- December 22, 2020
- Posted by: administrator
- Category: Security News
Almost a dozen Dell Wyse thin client models are vulnerable to critical issues that could be exploited by a remote attacker to run malicious code and gain access to arbitrary files.
Thin clients are small form-factor computers used for remote desktop connections to a more powerful system. They are popular with organizations that don’t need computers with high processing, storage, and memory on the network.
It is estimated that more than 6,000 organizations, most of them from the healthcare sector, have deployed Dell Wyse thin clients on their networks.
Configuration file at risk
The vulnerabilities (tracked as CVE-2020-29492 and CVE-2020-29491) are in components of ThinOS, the operating system on Dell Wyse thin clients.
ThinOS can be maintained remotely. Dell’s recommendation for this procedure is to set up an FTP server for devices to download updates (firmware, packages, configurations).
Security researchers at CyberMDX, a company focusing on cybersecurity in the healthcare sector, found that FTP access is possible with no credentials, using “anonymous” user.
They also discovered that only the firmware and packages are signed, leaving INI configuration files as a possible way for a malicious actor to do some damage.
Elad Luz head of research at CyberMDX, says that there is also a specific INI file on the FTP server that should be writeable for the connecting clients.
“Since there are no credentials, essentially anyone on the network can access the FTP server and modify that INI file holding configuration for the thin client devices”- Elad Luz
Protecting the FTP connection with credentials would not be enough under the current design, says Luz, because the username and password would be shared across the entire fleet of thin clients.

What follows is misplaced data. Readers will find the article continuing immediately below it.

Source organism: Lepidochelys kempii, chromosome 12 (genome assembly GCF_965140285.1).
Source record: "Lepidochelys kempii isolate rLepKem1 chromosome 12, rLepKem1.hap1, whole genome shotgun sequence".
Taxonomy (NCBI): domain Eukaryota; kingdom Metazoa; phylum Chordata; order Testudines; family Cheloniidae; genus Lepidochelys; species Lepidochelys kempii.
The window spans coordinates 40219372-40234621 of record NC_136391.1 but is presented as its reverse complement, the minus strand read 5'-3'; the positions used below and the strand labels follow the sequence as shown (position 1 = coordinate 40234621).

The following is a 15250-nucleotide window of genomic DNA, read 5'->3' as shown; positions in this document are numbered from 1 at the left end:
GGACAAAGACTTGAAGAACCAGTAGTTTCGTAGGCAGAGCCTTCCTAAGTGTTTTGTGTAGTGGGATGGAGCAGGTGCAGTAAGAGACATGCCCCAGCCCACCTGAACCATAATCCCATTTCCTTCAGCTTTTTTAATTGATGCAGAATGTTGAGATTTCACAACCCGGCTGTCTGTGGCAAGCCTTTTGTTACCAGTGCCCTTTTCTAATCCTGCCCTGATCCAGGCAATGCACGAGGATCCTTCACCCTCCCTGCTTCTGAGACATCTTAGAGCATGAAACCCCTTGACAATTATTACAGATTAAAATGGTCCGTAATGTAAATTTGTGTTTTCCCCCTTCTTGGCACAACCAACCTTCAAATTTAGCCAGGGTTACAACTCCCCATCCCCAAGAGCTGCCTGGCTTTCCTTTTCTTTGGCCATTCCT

The researcher explains that when a Dell Wyse device connects to the FTP server, it looks for the INI file that holds its configuration, named after the username used in the terminal.
With this file being writeable, an attacker can plant a malicious version to control the configuration received by a specific user on the network.
One scenario an attacker could leverage these vulnerabilities is to read or modify parameters in the configuration file that would give them remote control over the thin device. Leaking credentials or manipulating DNS results are also on the list of risks that could stem from exploiting the two bugs.
Not all models
According to CyberMDX, these vulnerabilities affect the following Dell Wyse models running ThinOS 8.6 and below:
Dell has released ThinOS 9.x to address these issues. However, some of the affected models can no longer be upgraded:
- Wyse 3020
- Wyse 3030 LT
- Wyse 5010
- Wyse 5040 AIO
- Wyse 5060
- Wyse 7010
CyberMDX recommends that organizations with the models above deployed on their networks disabled the use of FTP for the update procedure and rely on an alternative method for the task.
In its security advisory, Dell recommends securing the environment by using a secure protocol (HTTPS) and ensuring that the file servers have read-only access.
Additionally, impacted customers can use Wyse Management Suite for imaging and device configuration, which enforces the use of HTTPS and stores the configuration files in a secure server database.
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